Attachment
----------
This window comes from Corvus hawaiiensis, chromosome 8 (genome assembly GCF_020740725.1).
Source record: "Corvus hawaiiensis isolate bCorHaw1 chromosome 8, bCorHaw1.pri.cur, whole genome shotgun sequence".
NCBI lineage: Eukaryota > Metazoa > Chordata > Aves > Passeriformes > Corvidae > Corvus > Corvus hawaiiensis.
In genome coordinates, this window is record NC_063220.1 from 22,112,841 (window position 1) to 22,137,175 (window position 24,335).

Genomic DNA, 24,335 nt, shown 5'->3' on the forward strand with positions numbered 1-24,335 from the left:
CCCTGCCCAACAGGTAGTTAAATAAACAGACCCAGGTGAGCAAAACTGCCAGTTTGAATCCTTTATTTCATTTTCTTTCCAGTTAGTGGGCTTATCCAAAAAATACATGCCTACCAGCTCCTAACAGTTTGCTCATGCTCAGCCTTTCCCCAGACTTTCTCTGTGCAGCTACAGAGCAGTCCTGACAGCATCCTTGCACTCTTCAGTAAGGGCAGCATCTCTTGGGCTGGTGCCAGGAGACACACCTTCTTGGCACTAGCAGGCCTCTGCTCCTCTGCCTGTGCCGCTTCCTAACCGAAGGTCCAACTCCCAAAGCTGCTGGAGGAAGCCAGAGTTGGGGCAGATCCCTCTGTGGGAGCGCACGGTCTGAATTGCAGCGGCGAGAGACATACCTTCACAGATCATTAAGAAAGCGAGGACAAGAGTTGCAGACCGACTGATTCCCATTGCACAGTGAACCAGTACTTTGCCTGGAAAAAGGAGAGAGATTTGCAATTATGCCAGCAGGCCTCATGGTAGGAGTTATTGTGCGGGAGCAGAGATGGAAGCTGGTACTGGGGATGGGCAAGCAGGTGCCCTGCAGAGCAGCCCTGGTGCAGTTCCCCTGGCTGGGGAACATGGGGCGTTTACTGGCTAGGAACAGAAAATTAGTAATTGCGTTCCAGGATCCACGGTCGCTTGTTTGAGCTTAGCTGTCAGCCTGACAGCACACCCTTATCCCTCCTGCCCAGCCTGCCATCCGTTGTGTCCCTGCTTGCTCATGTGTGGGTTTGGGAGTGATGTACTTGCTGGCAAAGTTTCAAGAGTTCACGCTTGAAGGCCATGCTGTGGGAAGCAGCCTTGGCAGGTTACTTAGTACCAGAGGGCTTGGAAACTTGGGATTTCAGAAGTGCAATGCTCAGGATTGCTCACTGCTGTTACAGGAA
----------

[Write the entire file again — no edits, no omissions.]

This window comes from Corvus hawaiiensis, chromosome 8 (genome assembly GCF_020740725.1).
Source record: "Corvus hawaiiensis isolate bCorHaw1 chromosome 8, bCorHaw1.pri.cur, whole genome shotgun sequence".
NCBI lineage: Eukaryota > Metazoa > Chordata > Aves > Passeriformes > Corvidae > Corvus > Corvus hawaiiensis.
In genome coordinates, this window is record NC_063220.1 from 22,112,841 (window position 1) to 22,137,175 (window position 24,335).

Genomic DNA, 24,335 nt, shown 5'->3' on the forward strand with positions numbered 1-24,335 from the left:
CCCTGCCCAACAGGTAGTTAAATAAACAGACCCAGGTGAGCAAAACTGCCAGTTTGAATCCTTTATTTCATTTTCTTTCCAGTTAGTGGGCTTATCCAAAAAATACATGCCTACCAGCTCCTAACAGTTTGCTCATGCTCAGCCTTTCCCCAGACTTTCTCTGTGCAGCTACAGAGCAGTCCTGACAGCATCCTTGCACTCTTCAGTAAGGGCAGCATCTCTTGGGCTGGTGCCAGGAGACACACCTTCTTGGCACTAGCAGGCCTCTGCTCCTCTGCCTGTGCCGCTTCCTAACCGAAGGTCCAACTCCCAAAGCTGCTGGAGGAAGCCAGAGTTGGGGCAGATCCCTCTGTGGGAGCGCACGGTCTGAATTGCAGCGGCGAGAGACATACCTTCACAGATCATTAAGAAAGCGAGGACAAGAGTTGCAGACCGACTGATTCCCATTGCACAGTGAACCAGTACTTTGCCTGGAAAAAGGAGAGAGATTTGCAATTATGCCAGCAGGCCTCATGGTAGGAGTTATTGTGCGGGAGCAGAGATGGAAGCTGGTACTGGGGATGGGCAAGCAGGTGCCCTGCAGAGCAGCCCTGGTGCAGTTCCCCTGGCTGGGGAACATGGGGCGTTTACTGGCTAGGAACAGAAAATTAGTAATTGCGTTCCAGGATCCACGGTCGCTTGTTTGAGCTTAGCTGTCAGCCTGACAGCACACCCTTATCCCTCCTGCCCAGCCTGCCATCCGTTGTGTCCCTGCTTGCTCATGTGTGGGTTTGGGAGTGATGTACTTGCTGGCAAAGTTTCAAGAGTTCACGCTTGAAGGCCATGCTGTGGGAAGCAGCCTTGGCAGGTTACTTAGTACCAGAGGGCTTGGAAACTTGGGATTTCAGAAGTGCAATGCTCAGGATTGCTCACTGCTGTTACAGGAA